This is entirely consistent with the Court’s previous case law. In response to a similar objection by the Russian Federation in Georgia v Russia, the Court held that ‘[o]ne situation may contain disputes which relate to more than one body of law and which are subject to different dispute settlement procedures’ (para 32). The Court again rejected this claim by Russia in its more recent Ukraine v Russia provisional measures order (at paras 29–31). (I explore these issues in a draft article uploaded to SSRN regarding the Ukraine/Russia dispute before international courts and tribunals.)
Notably, the Court emphasised not only the possibility of multiple rules being engaged by the same acts, but also the possibility of co-existing jurisdictions of different dispute settlement mechanisms: ‘… the JCPOA does not grant exclusive competence to the dispute settlement mechanism with respect to measures adopted in its context and which may fall under the jurisdiction of another dispute settlement mechanism’ (para 39). One may contrast this with the controversial approach of the Annex VII UNCLOS tribunal in Southern Bluefin Tuna, for example.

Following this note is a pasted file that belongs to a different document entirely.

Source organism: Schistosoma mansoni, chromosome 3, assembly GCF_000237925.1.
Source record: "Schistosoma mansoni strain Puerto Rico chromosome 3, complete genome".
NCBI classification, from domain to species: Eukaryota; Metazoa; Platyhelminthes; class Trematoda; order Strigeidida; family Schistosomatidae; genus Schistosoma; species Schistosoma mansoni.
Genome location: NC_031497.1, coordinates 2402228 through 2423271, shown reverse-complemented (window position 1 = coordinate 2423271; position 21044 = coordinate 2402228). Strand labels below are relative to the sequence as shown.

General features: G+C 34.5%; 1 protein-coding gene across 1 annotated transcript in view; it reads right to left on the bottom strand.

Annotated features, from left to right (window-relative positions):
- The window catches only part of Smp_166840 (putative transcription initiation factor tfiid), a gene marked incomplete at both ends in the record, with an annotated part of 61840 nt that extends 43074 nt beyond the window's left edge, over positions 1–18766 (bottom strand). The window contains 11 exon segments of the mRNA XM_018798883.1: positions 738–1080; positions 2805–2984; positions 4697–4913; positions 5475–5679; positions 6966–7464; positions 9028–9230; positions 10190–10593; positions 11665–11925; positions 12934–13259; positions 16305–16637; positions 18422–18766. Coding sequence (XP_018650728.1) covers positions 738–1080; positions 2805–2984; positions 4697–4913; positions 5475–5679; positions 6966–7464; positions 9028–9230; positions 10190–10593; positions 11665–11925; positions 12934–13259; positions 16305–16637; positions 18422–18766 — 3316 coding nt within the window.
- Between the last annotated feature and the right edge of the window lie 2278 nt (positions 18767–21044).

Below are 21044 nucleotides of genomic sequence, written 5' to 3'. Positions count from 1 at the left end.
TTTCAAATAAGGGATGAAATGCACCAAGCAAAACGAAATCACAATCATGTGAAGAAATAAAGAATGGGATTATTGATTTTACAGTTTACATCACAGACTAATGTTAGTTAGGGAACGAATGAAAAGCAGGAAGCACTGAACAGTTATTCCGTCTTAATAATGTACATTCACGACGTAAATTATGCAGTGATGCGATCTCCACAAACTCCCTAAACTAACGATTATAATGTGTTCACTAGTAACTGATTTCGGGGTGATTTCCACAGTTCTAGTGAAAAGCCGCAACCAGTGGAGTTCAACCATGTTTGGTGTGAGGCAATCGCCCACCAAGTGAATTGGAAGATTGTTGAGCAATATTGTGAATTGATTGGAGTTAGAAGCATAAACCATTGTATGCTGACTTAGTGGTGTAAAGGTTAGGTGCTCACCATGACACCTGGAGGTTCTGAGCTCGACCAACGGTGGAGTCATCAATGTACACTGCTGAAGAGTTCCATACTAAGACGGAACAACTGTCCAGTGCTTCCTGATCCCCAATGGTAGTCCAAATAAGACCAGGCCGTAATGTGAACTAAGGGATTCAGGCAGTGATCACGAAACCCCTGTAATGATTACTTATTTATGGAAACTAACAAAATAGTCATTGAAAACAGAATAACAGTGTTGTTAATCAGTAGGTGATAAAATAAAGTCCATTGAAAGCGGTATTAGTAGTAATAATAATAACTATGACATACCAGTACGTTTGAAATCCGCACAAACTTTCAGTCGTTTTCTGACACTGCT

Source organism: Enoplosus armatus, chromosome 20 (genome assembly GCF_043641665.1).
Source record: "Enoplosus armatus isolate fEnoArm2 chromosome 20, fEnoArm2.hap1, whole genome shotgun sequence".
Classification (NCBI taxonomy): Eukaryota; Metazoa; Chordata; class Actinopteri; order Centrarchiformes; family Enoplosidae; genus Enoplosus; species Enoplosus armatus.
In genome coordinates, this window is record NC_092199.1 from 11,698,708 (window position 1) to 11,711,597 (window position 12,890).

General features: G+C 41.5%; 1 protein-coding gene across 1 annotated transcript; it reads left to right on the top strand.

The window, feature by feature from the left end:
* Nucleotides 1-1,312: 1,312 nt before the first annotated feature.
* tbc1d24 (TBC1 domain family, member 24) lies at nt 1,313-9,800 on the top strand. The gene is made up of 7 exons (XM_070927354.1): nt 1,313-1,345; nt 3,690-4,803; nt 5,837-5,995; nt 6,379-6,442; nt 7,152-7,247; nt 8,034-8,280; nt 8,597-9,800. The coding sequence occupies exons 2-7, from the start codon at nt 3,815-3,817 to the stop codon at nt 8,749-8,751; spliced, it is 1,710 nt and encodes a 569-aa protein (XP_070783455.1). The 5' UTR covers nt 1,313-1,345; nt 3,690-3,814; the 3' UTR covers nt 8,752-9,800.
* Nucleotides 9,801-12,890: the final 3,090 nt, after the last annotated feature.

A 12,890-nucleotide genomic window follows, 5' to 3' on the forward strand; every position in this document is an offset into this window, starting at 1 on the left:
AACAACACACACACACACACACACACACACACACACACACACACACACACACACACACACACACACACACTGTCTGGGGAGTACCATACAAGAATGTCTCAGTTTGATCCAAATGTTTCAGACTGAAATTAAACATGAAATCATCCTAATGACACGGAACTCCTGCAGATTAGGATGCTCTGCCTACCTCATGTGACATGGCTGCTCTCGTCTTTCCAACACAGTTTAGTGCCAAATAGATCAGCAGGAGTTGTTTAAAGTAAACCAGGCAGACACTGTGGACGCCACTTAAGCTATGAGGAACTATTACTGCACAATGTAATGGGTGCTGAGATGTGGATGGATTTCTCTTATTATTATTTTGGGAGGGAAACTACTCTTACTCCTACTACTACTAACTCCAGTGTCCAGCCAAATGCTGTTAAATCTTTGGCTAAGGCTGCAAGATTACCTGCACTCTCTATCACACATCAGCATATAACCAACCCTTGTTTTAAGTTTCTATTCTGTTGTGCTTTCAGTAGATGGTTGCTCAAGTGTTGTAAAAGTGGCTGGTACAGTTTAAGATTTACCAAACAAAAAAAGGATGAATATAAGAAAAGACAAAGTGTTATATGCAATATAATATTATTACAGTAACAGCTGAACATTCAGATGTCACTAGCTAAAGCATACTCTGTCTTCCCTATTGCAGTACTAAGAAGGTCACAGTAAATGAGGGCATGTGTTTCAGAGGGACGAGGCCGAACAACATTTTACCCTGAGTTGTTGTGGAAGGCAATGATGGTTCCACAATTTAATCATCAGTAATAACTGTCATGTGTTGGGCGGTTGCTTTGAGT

Regarding the US’ second objection concerning the effect of Article XX, paragraph 1, of the 1955 Treaty on the ICJ’s jurisdiction, the Court repeated its finding from its 1996 judgment on jurisdiction in Oil Platforms to the effect that Article XX, paragraph 1, ‘does not restrict its jurisdiction … but is confined to affording the Parties a possible defence on the merits to be used should the occasion arise’ (para 20 of Oil Platforms (Jurisdiction)). Such an interpretation is consistent with the structure of the 1955 Treaty and the absence of any limitation on the Court’s jurisdiction under the compromissory clause.
Finally, regarding the US’ submission that the compromissory clause required prior attempts to negotiate, this interestingly was an argument raised by Iran in the 2003 Oil Platforms judgment as a jurisdictional objection to the US’ counter-claim in that case. There, the Court rejected Iran’s objection on the basis that ‘it is sufficient for the Court to satisfy itself that the dispute was not satisfactorily adjusted by diplomacy before being submitted to the Court’ (para 107). Similarly, here, the Court rejected this argument as raised by the US and held that the clause in the 1955 Treaty is not phrased so as to require prior negotiation by the parties, in contrast to other compromissory clauses (e.g., the clause in Georgia v Russia).
The Court thus found prima facie jurisdiction.